The subtle differences between quartzite and quartz seem to befuddle everyone from design-savvy clients to industry experts. Some people even use the names interchangeably, which is a huge mistake because it only adds to the confusion. Each material has its pros and cons, so educating yourself on the facts is important, especially if you are considering either of these beauties for your home improvement project. A quartz versus quartzite showdown is well overdue, so let’s dive in.
The Kitchen Studio of Glen Ellyn
Quartzite is a natural stone that is extracted from the earth, just as marble, limestone or soapstone are quarried.
Quartz, or engineered quartz, is manmade. It’s composed of roughly 90 percent ground quartz (the actual mineral), with the remaining 10 percent being a mixed cocktail of resins, polymers and pigments that varies by manufacturer.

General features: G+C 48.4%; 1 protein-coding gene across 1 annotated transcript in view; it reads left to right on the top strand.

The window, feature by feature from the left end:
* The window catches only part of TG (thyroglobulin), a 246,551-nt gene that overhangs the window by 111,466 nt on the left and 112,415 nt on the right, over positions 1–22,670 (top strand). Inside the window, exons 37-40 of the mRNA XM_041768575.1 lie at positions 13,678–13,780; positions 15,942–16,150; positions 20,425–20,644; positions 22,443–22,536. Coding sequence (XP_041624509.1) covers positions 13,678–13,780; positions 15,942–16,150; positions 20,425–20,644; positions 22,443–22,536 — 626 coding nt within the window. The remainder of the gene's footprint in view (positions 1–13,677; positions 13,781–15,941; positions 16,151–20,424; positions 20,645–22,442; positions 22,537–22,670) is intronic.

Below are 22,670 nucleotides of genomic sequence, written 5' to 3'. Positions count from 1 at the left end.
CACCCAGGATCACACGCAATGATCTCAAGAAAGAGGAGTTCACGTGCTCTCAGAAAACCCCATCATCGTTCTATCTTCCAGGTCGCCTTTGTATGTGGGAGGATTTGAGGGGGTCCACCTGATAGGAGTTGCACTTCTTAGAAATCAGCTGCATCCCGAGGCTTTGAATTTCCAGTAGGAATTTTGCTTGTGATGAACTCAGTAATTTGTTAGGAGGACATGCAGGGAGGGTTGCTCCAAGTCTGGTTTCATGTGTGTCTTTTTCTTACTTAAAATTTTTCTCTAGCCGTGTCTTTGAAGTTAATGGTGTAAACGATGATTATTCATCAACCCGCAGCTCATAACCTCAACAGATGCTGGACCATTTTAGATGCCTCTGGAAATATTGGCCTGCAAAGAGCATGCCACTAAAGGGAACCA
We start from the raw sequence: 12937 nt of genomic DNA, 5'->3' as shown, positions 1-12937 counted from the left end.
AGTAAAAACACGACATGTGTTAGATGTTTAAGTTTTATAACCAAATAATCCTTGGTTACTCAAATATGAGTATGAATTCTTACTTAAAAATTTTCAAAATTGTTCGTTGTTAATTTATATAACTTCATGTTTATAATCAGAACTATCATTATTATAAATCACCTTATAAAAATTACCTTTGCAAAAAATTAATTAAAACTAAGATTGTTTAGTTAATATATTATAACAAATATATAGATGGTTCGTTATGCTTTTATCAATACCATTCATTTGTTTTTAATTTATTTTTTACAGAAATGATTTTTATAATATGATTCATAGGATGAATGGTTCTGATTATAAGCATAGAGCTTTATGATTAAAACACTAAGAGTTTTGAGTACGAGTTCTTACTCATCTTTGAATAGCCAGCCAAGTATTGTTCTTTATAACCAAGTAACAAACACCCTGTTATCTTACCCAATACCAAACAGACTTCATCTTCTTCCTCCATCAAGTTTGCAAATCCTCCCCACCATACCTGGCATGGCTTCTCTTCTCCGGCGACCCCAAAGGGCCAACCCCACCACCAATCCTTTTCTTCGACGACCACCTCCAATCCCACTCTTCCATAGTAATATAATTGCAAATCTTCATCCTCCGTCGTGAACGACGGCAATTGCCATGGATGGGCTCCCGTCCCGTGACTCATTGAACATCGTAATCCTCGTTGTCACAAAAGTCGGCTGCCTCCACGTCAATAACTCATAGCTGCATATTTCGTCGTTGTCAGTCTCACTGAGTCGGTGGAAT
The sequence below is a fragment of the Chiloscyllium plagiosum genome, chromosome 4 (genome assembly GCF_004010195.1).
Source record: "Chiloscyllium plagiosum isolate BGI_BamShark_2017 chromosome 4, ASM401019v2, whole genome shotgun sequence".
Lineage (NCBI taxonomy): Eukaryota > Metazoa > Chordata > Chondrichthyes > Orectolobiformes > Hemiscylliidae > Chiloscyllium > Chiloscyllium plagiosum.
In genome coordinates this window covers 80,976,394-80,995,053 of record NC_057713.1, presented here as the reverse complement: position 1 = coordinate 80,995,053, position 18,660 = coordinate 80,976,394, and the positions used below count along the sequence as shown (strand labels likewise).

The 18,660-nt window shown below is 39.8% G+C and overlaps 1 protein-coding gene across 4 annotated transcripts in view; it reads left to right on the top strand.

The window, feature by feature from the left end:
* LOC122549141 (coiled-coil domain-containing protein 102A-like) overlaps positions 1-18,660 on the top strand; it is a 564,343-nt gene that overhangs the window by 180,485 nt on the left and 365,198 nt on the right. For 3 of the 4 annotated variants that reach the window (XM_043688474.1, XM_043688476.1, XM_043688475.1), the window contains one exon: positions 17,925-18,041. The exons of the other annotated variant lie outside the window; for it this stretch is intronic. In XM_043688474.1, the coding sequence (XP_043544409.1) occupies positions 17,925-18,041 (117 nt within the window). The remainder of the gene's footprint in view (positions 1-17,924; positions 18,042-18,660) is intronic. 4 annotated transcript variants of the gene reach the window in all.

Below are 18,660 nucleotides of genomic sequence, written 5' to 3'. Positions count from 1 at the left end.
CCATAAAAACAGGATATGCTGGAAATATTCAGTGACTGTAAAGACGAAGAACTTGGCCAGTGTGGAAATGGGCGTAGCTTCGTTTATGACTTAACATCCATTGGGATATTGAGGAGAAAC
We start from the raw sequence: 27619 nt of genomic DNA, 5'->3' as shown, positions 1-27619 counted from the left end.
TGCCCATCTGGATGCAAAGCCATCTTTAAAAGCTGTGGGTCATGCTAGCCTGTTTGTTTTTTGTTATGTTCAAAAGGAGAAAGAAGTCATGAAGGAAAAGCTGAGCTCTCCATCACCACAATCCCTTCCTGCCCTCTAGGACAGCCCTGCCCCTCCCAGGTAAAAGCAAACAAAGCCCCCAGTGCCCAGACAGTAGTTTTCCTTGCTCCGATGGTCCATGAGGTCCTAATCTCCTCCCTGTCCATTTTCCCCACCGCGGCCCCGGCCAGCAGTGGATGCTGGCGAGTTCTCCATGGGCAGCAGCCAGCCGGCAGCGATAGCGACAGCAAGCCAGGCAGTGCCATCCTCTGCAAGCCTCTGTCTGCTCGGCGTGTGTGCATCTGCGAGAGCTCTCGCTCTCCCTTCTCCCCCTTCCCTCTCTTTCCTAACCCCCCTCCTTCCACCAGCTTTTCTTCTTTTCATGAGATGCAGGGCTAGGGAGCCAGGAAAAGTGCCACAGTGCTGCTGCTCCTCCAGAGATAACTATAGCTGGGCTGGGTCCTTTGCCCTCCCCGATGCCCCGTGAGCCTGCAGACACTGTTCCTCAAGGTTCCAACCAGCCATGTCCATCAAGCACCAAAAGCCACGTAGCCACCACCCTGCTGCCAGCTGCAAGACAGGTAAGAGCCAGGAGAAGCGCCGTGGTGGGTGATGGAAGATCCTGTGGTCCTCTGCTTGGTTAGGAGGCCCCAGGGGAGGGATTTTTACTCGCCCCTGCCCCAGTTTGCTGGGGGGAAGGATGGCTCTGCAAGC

Marie Flanigan Interiors
Why Should You Care?
The difference between the two translates to discrepancies in form and function. Quartzite and quartz both offer durability. In fact, each outperforms granite in terms of hardness. However, you will definitely want to consider the factors that follow before you decide on your new kitchen or bathroom countertops. (Can you guess which material our firm selected for this kitchen? Hint: Our client wanted to go au naturale.)
Marble of the World
Variation vs. Uniformity
Because quartzite comes directly from Mother Nature, it displays infinite variation in color and pattern, meaning no two slabs are exactly the same.
Meanwhile, quartz attempts to replicate those distinct characteristics, such as veining. Technology is always advancing, and engineered materials are getting harder to distinguish from the real deal. But because quartz is produced in a controlled manner on a large scale, at some point patterns emerge and repetition happens.
Abodwell interior design- Brittney Fischbeck
Conversely, bold markings like veins can be removed entirely from quartz, and the end result is a more consistent and uniform appearance.
What Color Countertop Should You Choose?
Heat Resistance vs. Stain Resistance
In addition to hardness, most people are concerned with whether a stone will resist heat and staining over time, especially if you’re talking about an enthusiastic entertainer or a bustling family with young children.